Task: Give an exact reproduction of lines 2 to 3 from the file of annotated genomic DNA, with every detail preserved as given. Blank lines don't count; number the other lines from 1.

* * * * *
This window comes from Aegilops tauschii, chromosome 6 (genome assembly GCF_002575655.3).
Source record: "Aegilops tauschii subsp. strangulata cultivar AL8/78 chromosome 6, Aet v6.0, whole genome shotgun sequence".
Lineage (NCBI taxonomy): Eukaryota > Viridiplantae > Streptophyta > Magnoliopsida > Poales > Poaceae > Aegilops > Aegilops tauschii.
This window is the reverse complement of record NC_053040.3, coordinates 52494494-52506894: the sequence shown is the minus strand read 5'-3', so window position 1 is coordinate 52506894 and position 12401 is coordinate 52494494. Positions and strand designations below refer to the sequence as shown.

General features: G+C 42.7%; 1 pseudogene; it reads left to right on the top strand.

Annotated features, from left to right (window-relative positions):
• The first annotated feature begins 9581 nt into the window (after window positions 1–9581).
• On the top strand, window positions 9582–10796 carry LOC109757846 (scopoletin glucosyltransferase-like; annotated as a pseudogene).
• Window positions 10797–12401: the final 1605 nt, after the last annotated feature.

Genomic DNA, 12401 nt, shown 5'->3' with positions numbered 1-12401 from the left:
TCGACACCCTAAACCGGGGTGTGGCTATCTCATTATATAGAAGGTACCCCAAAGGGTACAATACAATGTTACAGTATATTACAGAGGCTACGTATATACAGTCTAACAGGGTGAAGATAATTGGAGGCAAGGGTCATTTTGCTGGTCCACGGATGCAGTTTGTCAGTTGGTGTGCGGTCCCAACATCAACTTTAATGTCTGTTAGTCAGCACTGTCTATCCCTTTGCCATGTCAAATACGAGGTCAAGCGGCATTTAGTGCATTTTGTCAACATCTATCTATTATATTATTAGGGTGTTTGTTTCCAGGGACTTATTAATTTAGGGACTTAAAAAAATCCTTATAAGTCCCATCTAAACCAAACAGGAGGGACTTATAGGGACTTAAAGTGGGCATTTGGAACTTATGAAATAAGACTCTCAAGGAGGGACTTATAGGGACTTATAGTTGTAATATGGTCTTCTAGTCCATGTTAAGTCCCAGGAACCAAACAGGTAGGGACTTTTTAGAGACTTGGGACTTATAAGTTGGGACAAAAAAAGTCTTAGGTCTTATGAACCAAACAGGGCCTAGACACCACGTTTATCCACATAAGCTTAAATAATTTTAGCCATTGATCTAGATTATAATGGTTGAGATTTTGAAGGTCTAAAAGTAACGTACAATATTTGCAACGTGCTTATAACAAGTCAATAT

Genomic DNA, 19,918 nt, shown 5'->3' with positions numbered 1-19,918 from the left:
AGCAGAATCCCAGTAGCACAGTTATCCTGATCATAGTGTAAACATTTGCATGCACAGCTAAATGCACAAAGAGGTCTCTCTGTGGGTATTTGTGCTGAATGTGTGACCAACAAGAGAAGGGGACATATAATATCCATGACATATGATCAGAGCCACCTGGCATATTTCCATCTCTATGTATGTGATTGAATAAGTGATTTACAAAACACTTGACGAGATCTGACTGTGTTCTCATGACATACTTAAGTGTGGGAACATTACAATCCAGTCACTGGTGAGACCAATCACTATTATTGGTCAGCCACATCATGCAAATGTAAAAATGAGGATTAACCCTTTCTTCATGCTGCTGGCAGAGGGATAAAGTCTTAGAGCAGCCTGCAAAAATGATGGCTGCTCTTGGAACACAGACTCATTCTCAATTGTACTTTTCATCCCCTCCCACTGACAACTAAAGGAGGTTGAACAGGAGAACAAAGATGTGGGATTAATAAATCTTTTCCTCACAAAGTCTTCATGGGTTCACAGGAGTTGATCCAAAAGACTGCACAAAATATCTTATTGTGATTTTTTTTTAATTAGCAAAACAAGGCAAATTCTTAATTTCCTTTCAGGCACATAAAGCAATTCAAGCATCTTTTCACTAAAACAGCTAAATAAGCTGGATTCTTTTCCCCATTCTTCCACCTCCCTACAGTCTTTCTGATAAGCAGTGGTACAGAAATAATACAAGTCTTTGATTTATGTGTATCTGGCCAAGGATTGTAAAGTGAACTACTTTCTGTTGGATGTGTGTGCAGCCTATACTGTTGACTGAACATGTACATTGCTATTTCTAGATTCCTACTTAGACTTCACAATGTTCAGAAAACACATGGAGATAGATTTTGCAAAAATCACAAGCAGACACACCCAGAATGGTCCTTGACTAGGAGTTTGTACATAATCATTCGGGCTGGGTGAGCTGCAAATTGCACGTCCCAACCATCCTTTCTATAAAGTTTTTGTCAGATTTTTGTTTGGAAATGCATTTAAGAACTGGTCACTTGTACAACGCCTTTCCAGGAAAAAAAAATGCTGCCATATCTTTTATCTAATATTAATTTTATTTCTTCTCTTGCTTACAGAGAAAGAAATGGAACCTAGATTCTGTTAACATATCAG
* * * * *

Source record: "Aegilops tauschii subsp. strangulata cultivar AL8/78 chromosome 6, Aet v6.0, whole genome shotgun sequence".
Lineage (NCBI taxonomy): Eukaryota > Viridiplantae > Streptophyta > Magnoliopsida > Poales > Poaceae > Aegilops > Aegilops tauschii.